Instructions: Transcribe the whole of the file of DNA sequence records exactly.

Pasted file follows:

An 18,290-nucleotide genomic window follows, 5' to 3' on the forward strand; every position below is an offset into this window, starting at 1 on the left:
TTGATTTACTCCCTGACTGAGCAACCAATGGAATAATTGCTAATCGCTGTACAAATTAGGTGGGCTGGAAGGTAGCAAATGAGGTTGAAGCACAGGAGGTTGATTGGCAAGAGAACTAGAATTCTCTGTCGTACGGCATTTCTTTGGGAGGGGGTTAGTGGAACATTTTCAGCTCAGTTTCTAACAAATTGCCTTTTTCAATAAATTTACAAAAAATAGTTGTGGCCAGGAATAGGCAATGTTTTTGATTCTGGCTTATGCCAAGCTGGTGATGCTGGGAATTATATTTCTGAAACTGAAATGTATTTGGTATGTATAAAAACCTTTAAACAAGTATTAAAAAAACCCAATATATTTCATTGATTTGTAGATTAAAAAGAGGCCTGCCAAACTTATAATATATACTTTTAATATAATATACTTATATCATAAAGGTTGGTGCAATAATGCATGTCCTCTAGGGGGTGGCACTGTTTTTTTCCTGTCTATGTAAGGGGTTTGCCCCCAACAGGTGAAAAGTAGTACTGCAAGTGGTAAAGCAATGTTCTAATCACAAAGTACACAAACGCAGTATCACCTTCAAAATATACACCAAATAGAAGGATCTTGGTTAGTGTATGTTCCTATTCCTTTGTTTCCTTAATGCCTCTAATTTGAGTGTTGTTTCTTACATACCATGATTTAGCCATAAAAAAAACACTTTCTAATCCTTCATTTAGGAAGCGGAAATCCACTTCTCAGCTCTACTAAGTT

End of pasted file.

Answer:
An 18,290-nucleotide genomic window follows, 5' to 3' on the forward strand; every position below is an offset into this window, starting at 1 on the left:
TTGATTTACTCCCTGACTGAGCAACCAATGGAATAATTGCTAATCGCTGTACAAATTAGGTGGGCTGGAAGGTAGCAAATGAGGTTGAAGCACAGGAGGTTGATTGGCAAGAGAACTAGAATTCTCTGTCGTACGGCATTTCTTTGGGAGGGGGTTAGTGGAACATTTTCAGCTCAGTTTCTAACAAATTGCCTTTTTCAATAAATTTACAAAAAATAGTTGTGGCCAGGAATAGGCAATGTTTTTGATTCTGGCTTATGCCAAGCTGGTGATGCTGGGAATTATATTTCTGAAACTGAAATGTATTTGGTATGTATAAAAACCTTTAAACAAGTATTAAAAAAACCCAATATATTTCATTGATTTGTAGATTAAAAAGAGGCCTGCCAAACTTATAATATATACTTTTAATATAATATACTTATATCATAAAGGTTGGTGCAATAATGCATGTCCTCTAGGGGGTGGCACTGTTTTTTTCCTGTCTATGTAAGGGGTTTGCCCCCAACAGGTGAAAAGTAGTACTGCAAGTGGTAAAGCAATGTTCTAATCACAAAGTACACAAACGCAGTATCACCTTCAAAATATACACCAAATAGAAGGATCTTGGTTAGTGTATGTTCCTATTCCTTTGTTTCCTTAATGCCTCTAATTTGAGTGTTGTTTCTTACATACCATGATTTAGCCATAAAAAAAACACTTTCTAATCCTTCATTTAGGAAGCGGAAATCCACTTCTCAGCTCTACTAAGTT